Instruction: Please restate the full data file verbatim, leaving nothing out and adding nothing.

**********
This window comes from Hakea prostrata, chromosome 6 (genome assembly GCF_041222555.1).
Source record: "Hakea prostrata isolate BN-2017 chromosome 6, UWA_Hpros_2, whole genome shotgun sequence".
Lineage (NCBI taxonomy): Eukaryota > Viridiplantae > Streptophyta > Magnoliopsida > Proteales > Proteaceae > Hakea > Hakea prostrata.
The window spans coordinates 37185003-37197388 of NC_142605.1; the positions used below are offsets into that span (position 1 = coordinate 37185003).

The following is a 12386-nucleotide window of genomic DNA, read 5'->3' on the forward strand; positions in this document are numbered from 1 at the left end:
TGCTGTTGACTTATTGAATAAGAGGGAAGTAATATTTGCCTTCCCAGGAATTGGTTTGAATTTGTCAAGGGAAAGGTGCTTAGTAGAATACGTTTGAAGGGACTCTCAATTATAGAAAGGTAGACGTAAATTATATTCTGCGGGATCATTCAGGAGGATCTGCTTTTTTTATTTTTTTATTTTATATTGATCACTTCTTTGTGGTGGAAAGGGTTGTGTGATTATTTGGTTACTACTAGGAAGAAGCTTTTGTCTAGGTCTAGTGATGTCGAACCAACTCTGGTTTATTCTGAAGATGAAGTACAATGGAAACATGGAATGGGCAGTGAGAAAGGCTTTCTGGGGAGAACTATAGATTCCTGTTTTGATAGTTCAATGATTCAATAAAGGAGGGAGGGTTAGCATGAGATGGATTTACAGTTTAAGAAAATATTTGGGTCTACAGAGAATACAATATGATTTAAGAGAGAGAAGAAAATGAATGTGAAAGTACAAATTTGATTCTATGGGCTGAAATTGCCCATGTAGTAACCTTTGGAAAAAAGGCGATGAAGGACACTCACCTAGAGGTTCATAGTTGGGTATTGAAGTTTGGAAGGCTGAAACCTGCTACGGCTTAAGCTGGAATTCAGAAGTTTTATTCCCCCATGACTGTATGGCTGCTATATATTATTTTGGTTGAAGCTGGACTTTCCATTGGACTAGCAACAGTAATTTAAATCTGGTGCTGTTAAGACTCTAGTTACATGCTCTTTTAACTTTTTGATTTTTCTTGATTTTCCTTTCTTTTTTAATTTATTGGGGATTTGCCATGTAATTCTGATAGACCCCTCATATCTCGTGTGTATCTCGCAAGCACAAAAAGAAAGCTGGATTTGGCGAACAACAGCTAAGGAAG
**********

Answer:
This window comes from Hakea prostrata, chromosome 6 (genome assembly GCF_041222555.1).
Source record: "Hakea prostrata isolate BN-2017 chromosome 6, UWA_Hpros_2, whole genome shotgun sequence".
Lineage (NCBI taxonomy): Eukaryota > Viridiplantae > Streptophyta > Magnoliopsida > Proteales > Proteaceae > Hakea > Hakea prostrata.
The window spans coordinates 37185003-37197388 of NC_142605.1; the positions used below are offsets into that span (position 1 = coordinate 37185003).

The following is a 12386-nucleotide window of genomic DNA, read 5'->3' on the forward strand; positions in this document are numbered from 1 at the left end:
TGCTGTTGACTTATTGAATAAGAGGGAAGTAATATTTGCCTTCCCAGGAATTGGTTTGAATTTGTCAAGGGAAAGGTGCTTAGTAGAATACGTTTGAAGGGACTCTCAATTATAGAAAGGTAGACGTAAATTATATTCTGCGGGATCATTCAGGAGGATCTGCTTTTTTTATTTTTTTATTTTATATTGATCACTTCTTTGTGGTGGAAAGGGTTGTGTGATTATTTGGTTACTACTAGGAAGAAGCTTTTGTCTAGGTCTAGTGATGTCGAACCAACTCTGGTTTATTCTGAAGATGAAGTACAATGGAAACATGGAATGGGCAGTGAGAAAGGCTTTCTGGGGAGAACTATAGATTCCTGTTTTGATAGTTCAATGATTCAATAAAGGAGGGAGGGTTAGCATGAGATGGATTTACAGTTTAAGAAAATATTTGGGTCTACAGAGAATACAATATGATTTAAGAGAGAGAAGAAAATGAATGTGAAAGTACAAATTTGATTCTATGGGCTGAAATTGCCCATGTAGTAACCTTTGGAAAAAAGGCGATGAAGGACACTCACCTAGAGGTTCATAGTTGGGTATTGAAGTTTGGAAGGCTGAAACCTGCTACGGCTTAAGCTGGAATTCAGAAGTTTTATTCCCCCATGACTGTATGGCTGCTATATATTATTTTGGTTGAAGCTGGACTTTCCATTGGACTAGCAACAGTAATTTAAATCTGGTGCTGTTAAGACTCTAGTTACATGCTCTTTTAACTTTTTGATTTTTCTTGATTTTCCTTTCTTTTTTAATTTATTGGGGATTTGCCATGTAATTCTGATAGACCCCTCATATCTCGTGTGTATCTCGCAAGCACAAAAAGAAAGCTGGATTTGGCGAACAACAGCTAAGGAAG